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WEDNESDAY, June 29, 2016 (HealthDay News) -- Spread the news: Butter may not be the unhealthy food many Americans believe it to be, new research suggests.
However, that doesn't mean that butter provides any real health benefit, the researchers were quick to add.
"Overall, our results suggest that butter should neither be demonized nor considered 'back' as a route to good health," study senior author Dr. Dariush Mozaffarian, dean of the Tufts University School of Nutrition Science and Policy in Boston, said in a university news release.
His team's review of the data on butter and health found no significant rise in risk of death or heart disease for people who favored the spread.
One nutritionist said her views on butter remain unchanged, however.
"Despite the findings of this study, I am not about to make a huge shift in the recommendations I make about consumption," said Dana White. She is a dietitian and professor of sports medicine at Quinnipiac University in Hamden, Conn.
"Butter remains a very high-calorie and high-fat food with little nutrient density to offer, and therefore still needs to be consumed in strict moderation," White said.
The new study was funded by the U.S. National Heart, Lung, and Blood Institute. Mozaffarian's team reviewed data from nine studies that included more than 636,000 people living in 15 countries.
Average butter consumption for individuals in the study ranged from about one-third of a serving to just over three servings per day. One serving equals about one tablespoon of butter, the team said.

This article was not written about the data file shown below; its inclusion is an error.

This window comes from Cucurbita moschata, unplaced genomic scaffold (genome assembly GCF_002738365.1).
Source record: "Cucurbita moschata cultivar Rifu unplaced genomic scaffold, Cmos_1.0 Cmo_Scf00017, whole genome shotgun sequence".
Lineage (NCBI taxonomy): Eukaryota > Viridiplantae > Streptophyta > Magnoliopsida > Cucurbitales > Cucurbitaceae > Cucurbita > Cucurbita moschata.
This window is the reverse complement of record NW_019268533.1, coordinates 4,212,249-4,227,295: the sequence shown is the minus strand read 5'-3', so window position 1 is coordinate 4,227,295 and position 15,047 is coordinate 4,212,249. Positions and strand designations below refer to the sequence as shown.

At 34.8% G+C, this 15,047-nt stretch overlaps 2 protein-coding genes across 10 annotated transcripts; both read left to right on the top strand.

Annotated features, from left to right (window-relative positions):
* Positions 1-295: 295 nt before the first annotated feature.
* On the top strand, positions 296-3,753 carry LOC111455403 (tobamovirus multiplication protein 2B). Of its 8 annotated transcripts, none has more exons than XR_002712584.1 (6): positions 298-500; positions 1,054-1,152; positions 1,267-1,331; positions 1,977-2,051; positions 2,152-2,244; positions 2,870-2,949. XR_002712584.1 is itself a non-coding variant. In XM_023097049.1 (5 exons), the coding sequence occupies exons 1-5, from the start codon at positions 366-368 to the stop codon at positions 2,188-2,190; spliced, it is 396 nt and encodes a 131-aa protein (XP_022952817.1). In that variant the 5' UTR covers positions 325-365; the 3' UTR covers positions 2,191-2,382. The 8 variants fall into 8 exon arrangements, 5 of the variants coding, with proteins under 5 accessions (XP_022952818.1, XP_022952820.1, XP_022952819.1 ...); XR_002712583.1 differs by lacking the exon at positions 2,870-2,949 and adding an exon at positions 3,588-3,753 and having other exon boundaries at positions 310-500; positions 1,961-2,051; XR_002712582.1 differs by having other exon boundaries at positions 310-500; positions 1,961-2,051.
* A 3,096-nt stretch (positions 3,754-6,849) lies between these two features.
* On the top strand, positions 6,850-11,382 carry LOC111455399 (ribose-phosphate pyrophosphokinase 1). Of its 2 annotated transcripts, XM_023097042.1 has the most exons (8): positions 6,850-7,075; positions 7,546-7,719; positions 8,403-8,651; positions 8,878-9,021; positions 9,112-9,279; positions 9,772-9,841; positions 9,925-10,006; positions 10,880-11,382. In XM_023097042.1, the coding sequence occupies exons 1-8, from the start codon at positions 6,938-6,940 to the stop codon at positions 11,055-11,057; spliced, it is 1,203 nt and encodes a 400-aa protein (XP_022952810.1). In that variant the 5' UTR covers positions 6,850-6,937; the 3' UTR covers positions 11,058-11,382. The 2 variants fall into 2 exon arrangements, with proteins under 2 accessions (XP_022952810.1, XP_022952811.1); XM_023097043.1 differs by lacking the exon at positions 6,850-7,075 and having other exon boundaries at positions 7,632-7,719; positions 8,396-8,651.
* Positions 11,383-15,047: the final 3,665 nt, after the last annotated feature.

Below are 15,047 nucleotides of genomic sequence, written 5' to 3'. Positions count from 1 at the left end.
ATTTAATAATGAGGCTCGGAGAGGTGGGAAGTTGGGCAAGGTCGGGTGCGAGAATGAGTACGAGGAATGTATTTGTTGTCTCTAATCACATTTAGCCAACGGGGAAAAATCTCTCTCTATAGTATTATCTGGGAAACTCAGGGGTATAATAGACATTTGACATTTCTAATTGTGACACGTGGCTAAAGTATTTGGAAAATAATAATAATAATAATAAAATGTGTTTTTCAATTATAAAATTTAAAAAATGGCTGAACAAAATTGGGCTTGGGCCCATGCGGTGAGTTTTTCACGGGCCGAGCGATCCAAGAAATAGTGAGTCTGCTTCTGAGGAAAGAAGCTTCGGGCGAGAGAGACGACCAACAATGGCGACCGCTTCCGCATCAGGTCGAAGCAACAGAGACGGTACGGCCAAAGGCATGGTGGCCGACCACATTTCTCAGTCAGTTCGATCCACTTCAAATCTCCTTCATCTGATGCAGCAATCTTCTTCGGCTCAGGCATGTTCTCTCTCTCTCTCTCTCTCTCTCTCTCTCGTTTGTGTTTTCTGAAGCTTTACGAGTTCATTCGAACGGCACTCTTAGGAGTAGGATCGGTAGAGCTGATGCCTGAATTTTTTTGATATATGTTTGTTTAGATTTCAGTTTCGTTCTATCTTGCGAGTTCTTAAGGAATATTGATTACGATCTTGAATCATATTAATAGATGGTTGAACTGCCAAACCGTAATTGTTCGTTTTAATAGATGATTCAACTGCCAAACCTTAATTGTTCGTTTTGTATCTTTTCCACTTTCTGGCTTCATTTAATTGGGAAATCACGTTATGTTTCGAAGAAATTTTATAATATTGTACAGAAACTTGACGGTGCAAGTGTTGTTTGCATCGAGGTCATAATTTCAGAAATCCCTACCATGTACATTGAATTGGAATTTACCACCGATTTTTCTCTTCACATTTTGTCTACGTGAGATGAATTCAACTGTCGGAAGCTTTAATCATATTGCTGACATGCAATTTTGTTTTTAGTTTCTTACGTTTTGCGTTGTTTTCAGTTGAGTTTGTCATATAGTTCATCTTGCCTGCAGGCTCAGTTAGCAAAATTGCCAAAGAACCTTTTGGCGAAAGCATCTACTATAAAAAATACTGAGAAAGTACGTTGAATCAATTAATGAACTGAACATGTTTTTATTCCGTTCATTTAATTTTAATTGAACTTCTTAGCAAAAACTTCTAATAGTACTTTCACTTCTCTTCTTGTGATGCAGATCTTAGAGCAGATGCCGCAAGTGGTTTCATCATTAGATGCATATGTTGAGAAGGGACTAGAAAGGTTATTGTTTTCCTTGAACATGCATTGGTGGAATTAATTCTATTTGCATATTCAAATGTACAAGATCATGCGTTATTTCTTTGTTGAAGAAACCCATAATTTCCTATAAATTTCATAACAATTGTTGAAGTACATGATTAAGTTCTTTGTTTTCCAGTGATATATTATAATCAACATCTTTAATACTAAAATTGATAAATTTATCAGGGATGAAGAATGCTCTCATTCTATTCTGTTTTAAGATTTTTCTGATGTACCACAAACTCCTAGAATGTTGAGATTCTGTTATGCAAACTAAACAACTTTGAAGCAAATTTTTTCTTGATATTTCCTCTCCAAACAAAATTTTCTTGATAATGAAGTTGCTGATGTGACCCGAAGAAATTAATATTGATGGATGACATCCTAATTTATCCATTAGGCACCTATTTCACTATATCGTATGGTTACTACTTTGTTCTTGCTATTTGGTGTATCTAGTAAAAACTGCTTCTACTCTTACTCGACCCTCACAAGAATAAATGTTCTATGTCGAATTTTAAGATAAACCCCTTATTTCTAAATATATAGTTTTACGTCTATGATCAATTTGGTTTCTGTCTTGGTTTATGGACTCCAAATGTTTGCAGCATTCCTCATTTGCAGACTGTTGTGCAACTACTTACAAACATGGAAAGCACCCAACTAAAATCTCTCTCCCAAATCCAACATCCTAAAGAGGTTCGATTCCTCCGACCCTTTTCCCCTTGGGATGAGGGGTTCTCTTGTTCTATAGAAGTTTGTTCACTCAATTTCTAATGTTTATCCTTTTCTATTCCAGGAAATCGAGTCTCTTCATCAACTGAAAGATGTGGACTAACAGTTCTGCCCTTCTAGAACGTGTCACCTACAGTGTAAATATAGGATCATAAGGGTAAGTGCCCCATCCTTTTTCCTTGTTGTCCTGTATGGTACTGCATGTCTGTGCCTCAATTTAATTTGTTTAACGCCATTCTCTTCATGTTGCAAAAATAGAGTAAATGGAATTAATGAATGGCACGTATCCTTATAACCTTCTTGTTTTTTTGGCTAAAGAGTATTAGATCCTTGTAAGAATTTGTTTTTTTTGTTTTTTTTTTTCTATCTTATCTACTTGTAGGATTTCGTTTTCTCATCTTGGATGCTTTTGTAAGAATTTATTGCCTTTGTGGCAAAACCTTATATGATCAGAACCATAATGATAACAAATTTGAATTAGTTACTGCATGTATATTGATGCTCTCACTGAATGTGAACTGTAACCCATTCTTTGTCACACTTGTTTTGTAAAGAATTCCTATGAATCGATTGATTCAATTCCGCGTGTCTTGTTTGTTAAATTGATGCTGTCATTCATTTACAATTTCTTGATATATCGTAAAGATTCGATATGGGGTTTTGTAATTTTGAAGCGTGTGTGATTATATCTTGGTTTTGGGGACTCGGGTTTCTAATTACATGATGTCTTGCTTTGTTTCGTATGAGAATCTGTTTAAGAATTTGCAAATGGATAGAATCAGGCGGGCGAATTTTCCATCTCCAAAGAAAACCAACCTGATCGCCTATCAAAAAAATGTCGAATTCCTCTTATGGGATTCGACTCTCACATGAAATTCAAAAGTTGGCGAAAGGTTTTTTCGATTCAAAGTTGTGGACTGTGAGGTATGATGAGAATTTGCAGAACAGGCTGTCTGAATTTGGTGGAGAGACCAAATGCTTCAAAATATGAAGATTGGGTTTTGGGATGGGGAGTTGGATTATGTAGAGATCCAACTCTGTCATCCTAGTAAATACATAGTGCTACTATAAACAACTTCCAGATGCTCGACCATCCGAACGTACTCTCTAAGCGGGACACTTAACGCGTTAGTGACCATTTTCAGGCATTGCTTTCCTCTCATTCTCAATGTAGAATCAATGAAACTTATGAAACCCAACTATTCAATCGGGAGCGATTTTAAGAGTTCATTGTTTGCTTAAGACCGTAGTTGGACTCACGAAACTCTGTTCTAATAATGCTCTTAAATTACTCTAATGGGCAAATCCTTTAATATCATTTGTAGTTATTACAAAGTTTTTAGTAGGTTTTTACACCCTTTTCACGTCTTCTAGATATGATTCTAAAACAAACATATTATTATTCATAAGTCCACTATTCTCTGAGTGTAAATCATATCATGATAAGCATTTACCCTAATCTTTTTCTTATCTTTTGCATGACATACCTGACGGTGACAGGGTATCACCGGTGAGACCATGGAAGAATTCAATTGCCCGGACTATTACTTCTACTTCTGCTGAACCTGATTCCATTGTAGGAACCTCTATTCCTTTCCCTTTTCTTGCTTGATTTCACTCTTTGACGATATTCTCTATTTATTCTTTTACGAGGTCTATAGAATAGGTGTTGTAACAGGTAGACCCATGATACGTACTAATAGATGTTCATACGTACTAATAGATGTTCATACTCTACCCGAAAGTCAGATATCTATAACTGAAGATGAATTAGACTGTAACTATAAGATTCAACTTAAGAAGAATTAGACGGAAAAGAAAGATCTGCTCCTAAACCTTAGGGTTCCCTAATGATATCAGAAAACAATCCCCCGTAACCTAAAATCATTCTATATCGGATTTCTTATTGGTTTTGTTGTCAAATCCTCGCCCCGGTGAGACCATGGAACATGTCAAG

The findings showed that eating butter was only weakly associated with increased risk of premature death and not associated at all with heart disease. There was a slight association with protection against diabetes, the study found.
All of these results were associations only; the study was unable to prove any cause-and-effect relationship between butter consumption and health outcomes.
The bottom line: "Even though people who eat more butter generally have worse diets and lifestyles, it seemed to be pretty neutral overall," said study co-leader Laura Pimpin, a former postdoctoral fellow at Tuft's School of Nutrition Science and Policy. She is now a data analyst in public health modeling for the U.K. Health Forum.
"This suggests that butter may be a 'middle-of-the-road' food: a more healthful choice than sugar or starch, such as the white bread or potato on which butter is commonly spread and which have been linked to higher risk of diabetes and cardiovascular disease; and a worse choice than many margarines and cooking oils -- those rich in healthy fats such as soybean, canola, flaxseed, and extra virgin olive oils -- which would likely lower risk compared with either butter or refined grains, starches and sugars," said Pimpin.
Erin Keane is assistant clinical nutrition manager for outpatient services at Lenox Hill Hospital in New York City. Reviewing the new findings, she agreed that her "healthful eating recommendations as a dietitian remain unchanged" in regards to butter.
"Monounsaturated and omega-3 fat sources (flaxseed, extra virgin olive oil, canola oil, almonds, walnuts, salmon, avocado, natural peanut/almond butters) in place of higher saturated/trans fat foods (such as red meat, dark meat of chicken and poultry, nut butters containing hydrogenated oil, cheese, butter) can positively affect cholesterol levels," she explained.
But what about the finding that butter might lower diabetes risk -- at least a little bit? Study author Mozaffarian urged consumers not to read too much into the finding.
"More research is needed to better understand the observed potential lower risk of diabetes, which has also been suggested in some other studies of dairy fat," he said. "This could be real, or due to other factors linked to eating butter -- our study does not prove cause-and-effect."
The study was published June 29 in the journal PLoS One.
-- Robert Preidt
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